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Back home, the public responded with a surge in Presidential approval ratings and bipartisan support in Congress, even by Reagan’s future democratic challenger, Walter Mondale. The rapid deployment and achievement of military superiority demonstrated the still-living power of American hegemony. As William Blum smugly describes, “America had regained its manhood, by stepping on a flea. ”[14]

Conclusion

Too frequently, writings on the US intervention in Grenada address the topic solely as what happened in the October of 1983- and what the Reagan Administration made up to get there- but they treat with surprising brevity and simplification the years prior. If public recognition of falsehoods related to the intervention is limited, then recognition of studies done on the relationships between Grenada and the rest of the world beforehand is even sparser in visibility. As in the in current Gulf War, surrounding the 1983 intervention was a slew of misinformation from the government, but accompanying it in its aftermath were criticisms that treated the conflict in an overly one-dimensional manner. The one qualification that can be made about both wars- ethical justifications and moral qualms aside- is that the U. S. acted on them with a specific national-strategic purpose. Between Syria, Iran, and Iraq, Iraq was chosen; between Cuba, Nicaragua, and Grenada, Grenada was “the place to invade. ”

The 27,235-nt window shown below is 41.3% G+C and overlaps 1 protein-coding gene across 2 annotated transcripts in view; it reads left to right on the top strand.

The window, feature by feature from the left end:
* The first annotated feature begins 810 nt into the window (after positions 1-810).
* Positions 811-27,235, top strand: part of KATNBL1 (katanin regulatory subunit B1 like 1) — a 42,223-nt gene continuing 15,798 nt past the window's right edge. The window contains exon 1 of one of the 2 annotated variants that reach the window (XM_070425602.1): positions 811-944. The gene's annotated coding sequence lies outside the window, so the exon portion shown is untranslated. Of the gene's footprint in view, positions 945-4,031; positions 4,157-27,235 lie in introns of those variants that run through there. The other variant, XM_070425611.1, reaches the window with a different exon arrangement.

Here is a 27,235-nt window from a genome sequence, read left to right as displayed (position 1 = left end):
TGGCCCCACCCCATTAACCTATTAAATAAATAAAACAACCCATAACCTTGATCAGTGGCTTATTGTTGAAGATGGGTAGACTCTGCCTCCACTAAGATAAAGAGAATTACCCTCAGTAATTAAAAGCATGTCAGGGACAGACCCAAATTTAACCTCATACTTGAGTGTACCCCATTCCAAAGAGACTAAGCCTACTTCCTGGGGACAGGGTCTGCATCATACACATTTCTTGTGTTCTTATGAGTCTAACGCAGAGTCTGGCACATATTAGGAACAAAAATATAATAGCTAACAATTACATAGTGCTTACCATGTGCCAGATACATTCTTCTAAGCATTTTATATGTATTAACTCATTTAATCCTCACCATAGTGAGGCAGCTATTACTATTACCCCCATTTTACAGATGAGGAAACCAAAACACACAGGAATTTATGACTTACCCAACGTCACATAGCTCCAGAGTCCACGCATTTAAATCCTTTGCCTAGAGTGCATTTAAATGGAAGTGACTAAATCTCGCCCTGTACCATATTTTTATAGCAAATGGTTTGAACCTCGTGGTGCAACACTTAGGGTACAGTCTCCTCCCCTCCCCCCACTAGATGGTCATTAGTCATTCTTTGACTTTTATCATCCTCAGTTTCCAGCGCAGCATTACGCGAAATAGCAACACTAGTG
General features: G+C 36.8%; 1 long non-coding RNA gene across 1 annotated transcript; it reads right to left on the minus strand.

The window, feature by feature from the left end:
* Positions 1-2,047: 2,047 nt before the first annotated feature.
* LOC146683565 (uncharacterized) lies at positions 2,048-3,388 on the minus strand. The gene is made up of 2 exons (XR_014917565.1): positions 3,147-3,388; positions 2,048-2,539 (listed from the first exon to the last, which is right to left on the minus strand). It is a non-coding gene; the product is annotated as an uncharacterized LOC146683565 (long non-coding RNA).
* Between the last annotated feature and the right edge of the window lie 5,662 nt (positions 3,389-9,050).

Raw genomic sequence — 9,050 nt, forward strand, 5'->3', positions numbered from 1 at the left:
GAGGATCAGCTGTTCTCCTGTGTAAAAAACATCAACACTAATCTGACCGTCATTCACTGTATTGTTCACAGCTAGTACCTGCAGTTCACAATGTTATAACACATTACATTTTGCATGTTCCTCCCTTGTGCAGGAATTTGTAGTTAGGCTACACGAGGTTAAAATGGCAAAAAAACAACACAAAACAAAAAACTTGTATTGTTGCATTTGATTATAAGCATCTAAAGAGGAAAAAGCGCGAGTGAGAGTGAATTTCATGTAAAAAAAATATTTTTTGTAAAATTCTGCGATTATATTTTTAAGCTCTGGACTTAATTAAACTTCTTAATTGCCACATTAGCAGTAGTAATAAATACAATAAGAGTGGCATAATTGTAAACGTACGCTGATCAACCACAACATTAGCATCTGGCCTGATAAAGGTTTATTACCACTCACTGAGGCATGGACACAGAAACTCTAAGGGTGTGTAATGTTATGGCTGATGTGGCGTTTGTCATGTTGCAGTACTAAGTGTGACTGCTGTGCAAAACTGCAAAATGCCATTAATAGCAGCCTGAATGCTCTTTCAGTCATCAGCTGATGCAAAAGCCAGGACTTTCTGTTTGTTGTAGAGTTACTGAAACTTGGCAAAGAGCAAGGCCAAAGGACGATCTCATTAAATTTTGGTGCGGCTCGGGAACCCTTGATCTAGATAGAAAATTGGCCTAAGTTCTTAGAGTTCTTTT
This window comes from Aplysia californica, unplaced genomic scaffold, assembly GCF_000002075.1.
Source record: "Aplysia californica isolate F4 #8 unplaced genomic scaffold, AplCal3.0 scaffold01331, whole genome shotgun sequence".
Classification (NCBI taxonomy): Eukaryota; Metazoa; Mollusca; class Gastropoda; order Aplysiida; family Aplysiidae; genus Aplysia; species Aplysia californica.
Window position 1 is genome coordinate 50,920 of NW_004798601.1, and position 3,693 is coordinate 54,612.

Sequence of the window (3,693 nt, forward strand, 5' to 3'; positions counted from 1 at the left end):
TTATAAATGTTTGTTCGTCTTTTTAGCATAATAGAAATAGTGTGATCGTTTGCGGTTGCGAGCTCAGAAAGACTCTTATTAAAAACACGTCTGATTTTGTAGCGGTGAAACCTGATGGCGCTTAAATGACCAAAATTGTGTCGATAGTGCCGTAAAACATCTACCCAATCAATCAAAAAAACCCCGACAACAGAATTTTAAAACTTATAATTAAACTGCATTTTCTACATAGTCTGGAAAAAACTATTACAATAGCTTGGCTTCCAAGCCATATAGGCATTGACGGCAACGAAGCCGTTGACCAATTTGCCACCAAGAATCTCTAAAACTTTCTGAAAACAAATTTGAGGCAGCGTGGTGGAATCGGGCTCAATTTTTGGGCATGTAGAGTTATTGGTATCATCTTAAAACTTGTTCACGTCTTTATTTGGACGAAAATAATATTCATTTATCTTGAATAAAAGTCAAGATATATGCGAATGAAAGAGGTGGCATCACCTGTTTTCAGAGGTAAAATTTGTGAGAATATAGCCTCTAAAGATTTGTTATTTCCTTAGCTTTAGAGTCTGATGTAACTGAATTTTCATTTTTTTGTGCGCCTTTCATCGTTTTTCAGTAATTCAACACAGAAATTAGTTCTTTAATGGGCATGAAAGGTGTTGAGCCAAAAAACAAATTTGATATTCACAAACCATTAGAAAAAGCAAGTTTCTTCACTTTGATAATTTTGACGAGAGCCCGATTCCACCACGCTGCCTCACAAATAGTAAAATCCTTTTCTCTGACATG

[1] American Academic Encyclopedia, “Grenada: History and Government. ”

[2] Zunes, http://www. globalpolicy. org/empire/history/2003/10grenada. htm

[3] Blum, p. 273-274

[4] New York Times, 28 March 1983.

[5] Lormand, Grenada: How We Continue to Believe the Hoaxes of Our Military Establishment.

[6] Blum, p. 274

[7] Appendix (II), Grenada is not Alone, p. 144-146

[8] Cde. Unison Whiteman, Grenada is not Alone, p. 114

[9] Cde. Prime Minister, Maurice Bishop, Grenada is not Alone, p. 22

[10] O’Shaughnessy, p. 220

[11] Cde. Unison Whiteman, Grenada is not Alone, p. 119

[12] Dujmovic, p. 11

[13] Appendix (II), Grenada is not Alone, p. 144-146

[14] Blum, p. 277